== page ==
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Death Penalty

Hanging not the answer

Trinidad Express editorial opinion 08 June 2005

After more than three years in office, the Manning administration has announced its intention to resume hangings. But why now? There are only two likely answers. One is that, with the murder rate spiralling out of control, the Government sees hanging as a means of containing crime. The other is that, under constant criticism for its ineffectuality, the Government wants to be seen as taking firm action against criminals. But does hanging convicted killers accomplish either of these ends?

In respect to the matter of perception, the answer is Yes. The majority of the populace supports capital punishment, so the resumption of hangings will indeed be perceived as a strong response to criminals. And, with 83 criminals on Death Row, hanging one every fortnight or so will take the Manning regime nicely into the 2007 election year. But there is a caveat which may alter perception — hanging is not firm action. Which means that the answer to the first part — whether capital punishment will be effective in reducing crime — is No.

The evidence here is clear and incontrovertible. Executing criminals has no effect on violent crime. It seems counter-intuitive since, logically, fear of death should serve as a deterrent to those who commit murder. But we are dealing here with human nature, not logic. In the case of what are called "crimes of passion," the perpetrator is too possessed by rage or despair to care about consequences. In the case of gang murders, the young men involved are clearly persons who place little value on life, including their own. Additionally, the boldness with which they carry out their criminal acts shows that they have no fear of being caught — and with a conviction rate of under 20 percent, their calculation of the odds is quite accurate.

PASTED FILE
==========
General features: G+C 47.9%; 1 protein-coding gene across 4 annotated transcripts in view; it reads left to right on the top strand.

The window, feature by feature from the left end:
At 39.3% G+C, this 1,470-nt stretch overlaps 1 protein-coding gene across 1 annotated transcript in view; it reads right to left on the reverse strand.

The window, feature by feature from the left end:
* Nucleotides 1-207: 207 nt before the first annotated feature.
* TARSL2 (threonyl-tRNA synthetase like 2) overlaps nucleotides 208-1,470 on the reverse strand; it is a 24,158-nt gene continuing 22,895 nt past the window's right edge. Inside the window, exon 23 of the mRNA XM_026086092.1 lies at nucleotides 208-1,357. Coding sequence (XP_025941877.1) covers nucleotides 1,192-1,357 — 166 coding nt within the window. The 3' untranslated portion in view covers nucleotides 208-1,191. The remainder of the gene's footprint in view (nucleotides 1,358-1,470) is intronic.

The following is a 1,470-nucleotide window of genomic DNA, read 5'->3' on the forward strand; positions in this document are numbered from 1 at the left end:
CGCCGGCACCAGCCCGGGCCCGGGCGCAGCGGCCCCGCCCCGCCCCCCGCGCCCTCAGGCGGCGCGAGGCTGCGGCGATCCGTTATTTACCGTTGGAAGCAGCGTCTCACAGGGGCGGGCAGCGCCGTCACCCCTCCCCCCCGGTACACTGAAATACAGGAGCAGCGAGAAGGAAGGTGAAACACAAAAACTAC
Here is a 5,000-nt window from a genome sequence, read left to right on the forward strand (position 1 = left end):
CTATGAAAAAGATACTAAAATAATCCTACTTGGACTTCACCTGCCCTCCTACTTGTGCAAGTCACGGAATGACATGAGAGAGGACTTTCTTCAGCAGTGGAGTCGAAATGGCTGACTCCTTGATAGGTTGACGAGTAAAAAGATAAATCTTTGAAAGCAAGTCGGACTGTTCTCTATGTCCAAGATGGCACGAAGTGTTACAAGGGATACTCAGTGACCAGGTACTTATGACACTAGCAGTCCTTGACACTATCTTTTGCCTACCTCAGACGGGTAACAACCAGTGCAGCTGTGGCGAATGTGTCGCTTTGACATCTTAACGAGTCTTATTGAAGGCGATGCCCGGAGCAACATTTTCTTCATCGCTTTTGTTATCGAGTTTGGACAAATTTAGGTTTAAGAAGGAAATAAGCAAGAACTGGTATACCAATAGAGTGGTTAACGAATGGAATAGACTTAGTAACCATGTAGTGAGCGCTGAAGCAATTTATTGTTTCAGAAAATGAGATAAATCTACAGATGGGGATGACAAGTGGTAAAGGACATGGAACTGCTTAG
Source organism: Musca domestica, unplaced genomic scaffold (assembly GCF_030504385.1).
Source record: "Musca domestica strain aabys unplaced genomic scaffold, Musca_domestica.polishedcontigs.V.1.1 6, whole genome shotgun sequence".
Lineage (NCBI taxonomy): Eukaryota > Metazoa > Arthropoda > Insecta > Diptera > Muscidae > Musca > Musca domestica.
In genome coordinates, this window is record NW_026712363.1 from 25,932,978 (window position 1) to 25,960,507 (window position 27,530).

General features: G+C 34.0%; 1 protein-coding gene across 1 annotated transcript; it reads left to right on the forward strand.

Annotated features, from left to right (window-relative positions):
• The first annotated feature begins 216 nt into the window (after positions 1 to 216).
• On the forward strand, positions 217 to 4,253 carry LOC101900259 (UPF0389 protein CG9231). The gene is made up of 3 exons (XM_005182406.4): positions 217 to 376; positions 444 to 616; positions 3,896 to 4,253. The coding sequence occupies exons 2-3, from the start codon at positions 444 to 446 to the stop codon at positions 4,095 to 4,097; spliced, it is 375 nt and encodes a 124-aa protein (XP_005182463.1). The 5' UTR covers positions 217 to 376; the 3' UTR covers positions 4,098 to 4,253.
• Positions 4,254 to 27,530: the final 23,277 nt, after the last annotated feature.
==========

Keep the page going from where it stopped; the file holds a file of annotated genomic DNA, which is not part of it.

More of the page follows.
Proponents of the death penalty, even when they admit that it is not a deterrent, still argue that retribution is sufficient reason to execute murderers. But this is an emotional argument, not a reasoned one. It is perfectly natural to want to see these callous individuals meet the same fate as their victims. But shouldn’t the authorities, and indeed the law-abiding citizens who the authorities represent, strive for a higher moral standard? To give in to our own desire for retribution is to act from the same motives as the gang members, since it appears that the daily round of murders is driven by a cycle of revenge killings.

What, then, should the Government be doing? Whipping prisoners, denying bail to repeat offenders, and bypassing preliminary inquiries, as announced by Attorney General John Jeremie, are stop-gap measures, and may even undermine our judicial system. Criminals get deterred when they think there is a high probability that they will be caught and when they know that, once apprehended, the wheels of justice turn swiftly. What the Government therefore needs to do is improve the detection and surveillance capabilities of police officers. The Government should also consider spending $850 million on revamping the Magistrates Court system, instead of building a stadium. And, since such measures will lead to more convictions, money also has to be spent to reform the prison service and to build more jail cells.

National Security Minister Martin Joseph has revealed that the vast majority of violent crimes are being committed by 500 "hardcore members" of 66 known gangs. With such exact figures at the Ministry’s disposal, effective crime-fighting measures should put these persons behind bars and so reduce crime. What won’t accomplish this is hanging those criminals who are already in jail, and the Government should therefore desist from pursuing this futile strategy.

See: TT Humanist Statement on the Death Penalty

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